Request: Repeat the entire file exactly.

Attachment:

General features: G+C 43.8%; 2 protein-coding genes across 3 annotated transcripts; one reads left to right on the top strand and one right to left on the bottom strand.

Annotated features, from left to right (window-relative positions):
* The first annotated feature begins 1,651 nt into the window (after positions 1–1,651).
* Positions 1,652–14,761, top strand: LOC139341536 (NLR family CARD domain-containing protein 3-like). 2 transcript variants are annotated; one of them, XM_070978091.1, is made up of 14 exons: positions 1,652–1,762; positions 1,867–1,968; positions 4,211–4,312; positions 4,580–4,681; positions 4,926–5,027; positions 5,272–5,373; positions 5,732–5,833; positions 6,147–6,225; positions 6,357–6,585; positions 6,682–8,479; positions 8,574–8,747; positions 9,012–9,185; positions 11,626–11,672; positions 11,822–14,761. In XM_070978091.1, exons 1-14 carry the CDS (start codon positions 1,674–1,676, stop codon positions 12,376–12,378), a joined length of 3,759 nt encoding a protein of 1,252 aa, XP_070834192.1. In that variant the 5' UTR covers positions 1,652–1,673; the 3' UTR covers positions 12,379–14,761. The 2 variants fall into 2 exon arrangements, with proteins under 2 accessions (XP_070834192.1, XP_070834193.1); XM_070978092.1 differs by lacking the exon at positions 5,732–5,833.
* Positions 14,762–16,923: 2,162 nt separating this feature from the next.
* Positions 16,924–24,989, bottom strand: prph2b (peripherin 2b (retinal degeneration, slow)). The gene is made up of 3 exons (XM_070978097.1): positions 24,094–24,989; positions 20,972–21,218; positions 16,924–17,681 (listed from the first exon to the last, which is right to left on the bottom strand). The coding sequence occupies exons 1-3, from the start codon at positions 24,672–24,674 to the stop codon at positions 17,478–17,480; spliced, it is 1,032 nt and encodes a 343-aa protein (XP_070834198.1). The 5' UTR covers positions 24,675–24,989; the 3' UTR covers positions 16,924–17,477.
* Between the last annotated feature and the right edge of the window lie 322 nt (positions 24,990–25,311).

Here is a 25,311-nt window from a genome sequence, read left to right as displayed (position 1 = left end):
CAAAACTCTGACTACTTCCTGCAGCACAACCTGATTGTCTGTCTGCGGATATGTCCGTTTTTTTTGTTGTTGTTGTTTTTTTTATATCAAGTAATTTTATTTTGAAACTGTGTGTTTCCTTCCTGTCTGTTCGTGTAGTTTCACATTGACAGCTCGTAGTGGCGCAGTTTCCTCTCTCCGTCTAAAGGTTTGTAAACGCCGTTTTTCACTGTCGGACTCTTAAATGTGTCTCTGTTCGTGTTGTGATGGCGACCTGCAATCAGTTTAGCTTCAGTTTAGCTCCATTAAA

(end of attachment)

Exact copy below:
General features: G+C 43.8%; 2 protein-coding genes across 3 annotated transcripts; one reads left to right on the top strand and one right to left on the bottom strand.

Annotated features, from left to right (window-relative positions):
* The first annotated feature begins 1,651 nt into the window (after positions 1–1,651).
* Positions 1,652–14,761, top strand: LOC139341536 (NLR family CARD domain-containing protein 3-like). 2 transcript variants are annotated; one of them, XM_070978091.1, is made up of 14 exons: positions 1,652–1,762; positions 1,867–1,968; positions 4,211–4,312; positions 4,580–4,681; positions 4,926–5,027; positions 5,272–5,373; positions 5,732–5,833; positions 6,147–6,225; positions 6,357–6,585; positions 6,682–8,479; positions 8,574–8,747; positions 9,012–9,185; positions 11,626–11,672; positions 11,822–14,761. In XM_070978091.1, exons 1-14 carry the CDS (start codon positions 1,674–1,676, stop codon positions 12,376–12,378), a joined length of 3,759 nt encoding a protein of 1,252 aa, XP_070834192.1. In that variant the 5' UTR covers positions 1,652–1,673; the 3' UTR covers positions 12,379–14,761. The 2 variants fall into 2 exon arrangements, with proteins under 2 accessions (XP_070834192.1, XP_070834193.1); XM_070978092.1 differs by lacking the exon at positions 5,732–5,833.
* Positions 14,762–16,923: 2,162 nt separating this feature from the next.
* Positions 16,924–24,989, bottom strand: prph2b (peripherin 2b (retinal degeneration, slow)). The gene is made up of 3 exons (XM_070978097.1): positions 24,094–24,989; positions 20,972–21,218; positions 16,924–17,681 (listed from the first exon to the last, which is right to left on the bottom strand). The coding sequence occupies exons 1-3, from the start codon at positions 24,672–24,674 to the stop codon at positions 17,478–17,480; spliced, it is 1,032 nt and encodes a 343-aa protein (XP_070834198.1). The 5' UTR covers positions 24,675–24,989; the 3' UTR covers positions 16,924–17,477.
* Between the last annotated feature and the right edge of the window lie 322 nt (positions 24,990–25,311).

Here is a 25,311-nt window from a genome sequence, read left to right as displayed (position 1 = left end):
CAAAACTCTGACTACTTCCTGCAGCACAACCTGATTGTCTGTCTGCGGATATGTCCGTTTTTTTTGTTGTTGTTGTTTTTTTTATATCAAGTAATTTTATTTTGAAACTGTGTGTTTCCTTCCTGTCTGTTCGTGTAGTTTCACATTGACAGCTCGTAGTGGCGCAGTTTCCTCTCTCCGTCTAAAGGTTTGTAAACGCCGTTTTTCACTGTCGGACTCTTAAATGTGTCTCTGTTCGTGTTGTGATGGCGACCTGCAATCAGTTTAGCTTCAGTTTAGCTCCATTAAA